i3 | January 26, 2017

Looking At 2017

Michael Petricone

The American people have spoken, and Donald Trump will be the 45th president of our nation.

In January we will have the defi ning ritual of our democracy: a peaceful transition of power, with a new administration bringing fresh ideas and new priorities. During the campaign, many in the tech industry voiced concerns about Mr. Trump’s positions on key issues like trade and immigration. While these concerns remain, we are optimistic. There are many areas where we can work closely with the Trump administration to create jobs and move our economy forward.

Mr. Trump does not come into office with a detailed technology plan or firm positions on our issues. This is typical of his management style. He is not an ideologue, but is a pragmatist who cuts deals and gets things done. The fact that he does not have set views on many of our issues may actually be helpful, since he will have the flexibility to respond as the situation demands.

Coming from a business background, Mr. Trump is deregulatory and will appoint similarly deregulatory cabinet secretaries, agency officials and Supreme Court justices. His administration will provide us an opportunity to roll back regulations that hurt our businesses and don’t make any sense, like the recent startup-killing Department of Labor rule raising the overtime rule from $24,000 to $48,000.

The new administration can also lead the effort to rationalize our tax system, lowering business taxes (the highest in the developed world) and encouraging U.S. firms to repatriate the $3 billion they currently hold overseas. The promise of these pro-business policies may explain why the stock market jumped to historic highs immediately after Election Day.

More, Mr. Trump has declared support for an ambitious $1 trillion program to restore America’s crumbling infrastructure. This effort has the potential to create jobs and put people back to work, as Mr. Trump promised in his campaign. We will work to make sure that any such program includes essential “21st Century Infrastructure” like broadband, sensors, smart roads and bridges.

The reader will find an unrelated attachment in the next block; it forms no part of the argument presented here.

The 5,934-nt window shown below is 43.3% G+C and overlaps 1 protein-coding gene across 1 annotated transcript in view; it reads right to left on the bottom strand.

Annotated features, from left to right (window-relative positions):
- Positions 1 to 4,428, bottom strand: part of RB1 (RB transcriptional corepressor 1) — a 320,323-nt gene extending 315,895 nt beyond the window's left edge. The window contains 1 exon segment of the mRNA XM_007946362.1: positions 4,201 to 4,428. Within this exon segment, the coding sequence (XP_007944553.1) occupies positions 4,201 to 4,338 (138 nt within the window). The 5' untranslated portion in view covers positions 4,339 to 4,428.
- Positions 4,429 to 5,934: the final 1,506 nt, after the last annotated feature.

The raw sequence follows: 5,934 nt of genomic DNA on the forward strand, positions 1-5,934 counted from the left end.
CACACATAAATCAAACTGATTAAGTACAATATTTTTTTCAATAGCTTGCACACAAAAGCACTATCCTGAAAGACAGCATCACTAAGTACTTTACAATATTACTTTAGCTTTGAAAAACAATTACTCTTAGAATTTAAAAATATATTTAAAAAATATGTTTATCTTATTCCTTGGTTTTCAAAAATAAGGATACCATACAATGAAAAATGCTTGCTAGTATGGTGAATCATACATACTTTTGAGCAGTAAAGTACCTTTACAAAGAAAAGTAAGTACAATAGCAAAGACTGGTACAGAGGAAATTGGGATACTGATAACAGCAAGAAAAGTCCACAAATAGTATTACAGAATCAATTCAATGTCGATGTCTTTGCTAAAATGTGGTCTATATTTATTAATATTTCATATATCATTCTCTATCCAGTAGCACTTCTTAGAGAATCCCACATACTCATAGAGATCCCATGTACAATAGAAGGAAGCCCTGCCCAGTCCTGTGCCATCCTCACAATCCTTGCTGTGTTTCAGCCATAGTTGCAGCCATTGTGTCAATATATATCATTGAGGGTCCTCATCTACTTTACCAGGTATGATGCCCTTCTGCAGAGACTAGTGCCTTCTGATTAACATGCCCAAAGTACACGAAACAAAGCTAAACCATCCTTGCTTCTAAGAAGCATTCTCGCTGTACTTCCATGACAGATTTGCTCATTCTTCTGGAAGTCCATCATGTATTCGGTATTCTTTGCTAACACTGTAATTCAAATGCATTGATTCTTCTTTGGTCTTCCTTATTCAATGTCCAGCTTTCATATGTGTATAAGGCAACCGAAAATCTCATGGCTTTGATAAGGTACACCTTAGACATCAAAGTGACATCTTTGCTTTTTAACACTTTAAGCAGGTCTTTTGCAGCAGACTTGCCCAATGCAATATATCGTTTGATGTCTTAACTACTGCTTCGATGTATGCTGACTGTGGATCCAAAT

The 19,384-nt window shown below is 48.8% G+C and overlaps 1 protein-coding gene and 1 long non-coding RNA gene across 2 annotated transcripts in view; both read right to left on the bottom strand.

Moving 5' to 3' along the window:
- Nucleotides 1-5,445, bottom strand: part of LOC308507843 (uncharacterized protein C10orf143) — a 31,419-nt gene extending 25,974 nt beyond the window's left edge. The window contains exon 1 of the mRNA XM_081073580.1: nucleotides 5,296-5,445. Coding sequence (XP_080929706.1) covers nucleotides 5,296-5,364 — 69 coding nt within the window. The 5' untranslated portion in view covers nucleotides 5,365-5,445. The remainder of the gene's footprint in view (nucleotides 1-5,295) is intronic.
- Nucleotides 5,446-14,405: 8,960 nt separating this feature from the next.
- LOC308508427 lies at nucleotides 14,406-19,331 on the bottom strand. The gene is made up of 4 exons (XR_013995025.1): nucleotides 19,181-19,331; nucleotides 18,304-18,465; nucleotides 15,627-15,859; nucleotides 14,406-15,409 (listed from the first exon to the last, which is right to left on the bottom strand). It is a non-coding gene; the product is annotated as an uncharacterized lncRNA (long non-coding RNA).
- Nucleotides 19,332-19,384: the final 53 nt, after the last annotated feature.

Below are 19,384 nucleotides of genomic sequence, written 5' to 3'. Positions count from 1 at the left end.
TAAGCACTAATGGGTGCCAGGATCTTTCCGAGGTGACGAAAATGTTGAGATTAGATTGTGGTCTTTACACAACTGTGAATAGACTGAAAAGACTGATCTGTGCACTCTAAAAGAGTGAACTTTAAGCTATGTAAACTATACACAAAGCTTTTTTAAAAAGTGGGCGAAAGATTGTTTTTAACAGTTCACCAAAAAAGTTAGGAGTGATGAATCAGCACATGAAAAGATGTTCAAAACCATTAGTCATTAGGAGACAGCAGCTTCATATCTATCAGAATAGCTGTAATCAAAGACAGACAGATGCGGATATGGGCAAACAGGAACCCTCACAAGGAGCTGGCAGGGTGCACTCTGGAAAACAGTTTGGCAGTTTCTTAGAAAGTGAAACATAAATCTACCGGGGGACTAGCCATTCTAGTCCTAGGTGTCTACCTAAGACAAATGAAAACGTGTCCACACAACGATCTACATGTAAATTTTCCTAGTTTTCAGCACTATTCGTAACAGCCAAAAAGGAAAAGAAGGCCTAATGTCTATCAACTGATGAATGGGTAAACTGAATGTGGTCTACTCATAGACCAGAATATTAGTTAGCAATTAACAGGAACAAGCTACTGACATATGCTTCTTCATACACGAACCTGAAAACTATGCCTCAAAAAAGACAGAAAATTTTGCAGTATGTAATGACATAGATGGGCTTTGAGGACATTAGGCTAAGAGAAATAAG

We will continue to make our cast on trade and immigration. The fact is there is no way to “make America great” without trading with other nations or making sure that the U.S. is the magnet for the world’s best and brightest. Thankfully, there is a history of presidential evolution on these issues. Barack Obama ran as a trade opponent, and then morphed into an ardent free trader when he entered the oval office.

Thankfully, the vast majority of CTA’s Congressional allies returned to Congress in November. Many of these members bring long histories of expertise and well-developed opinions on tech issues. They are pro-tech, pro-trade and pro-immigration. They will function as a coequal branch and advise the administration on innovation policy.

We are especially hopeful given the ascension of Chuck Schumer as Senate Minority Leader. Like Mr. Trump, Schumer is a New Yorker and represents a dynamic and growing technology economy. Also like Mr. Trump, Schumer is practical and non-ideological, willing to make deals and get things done.

Throughout his career, Trump has focused intently on data for validation. As a real estate kingpin, he kept score by the number of his buildings. As a TV host, he closely monitored his ratings and adjusted his show whenever they would falter. As a candidate, he was obsessed with polls. As president, his natural metric will be the performance of the economy, specifically the stock market. He will be incentivized to work closely with the business and tech communities, indeed three of the top five companies in the S&P 500 are CTA members.

At CTA, our job is to work with the government to encourage pro-tech, pro-innovation policies. Our companies drive the economy, ensure America’s global leadership, and create the jobs of the future. We look forward to working with the Trump administration, identifying common priorities and making our great country even greater.

January/February 2017 i3 Cover Issue

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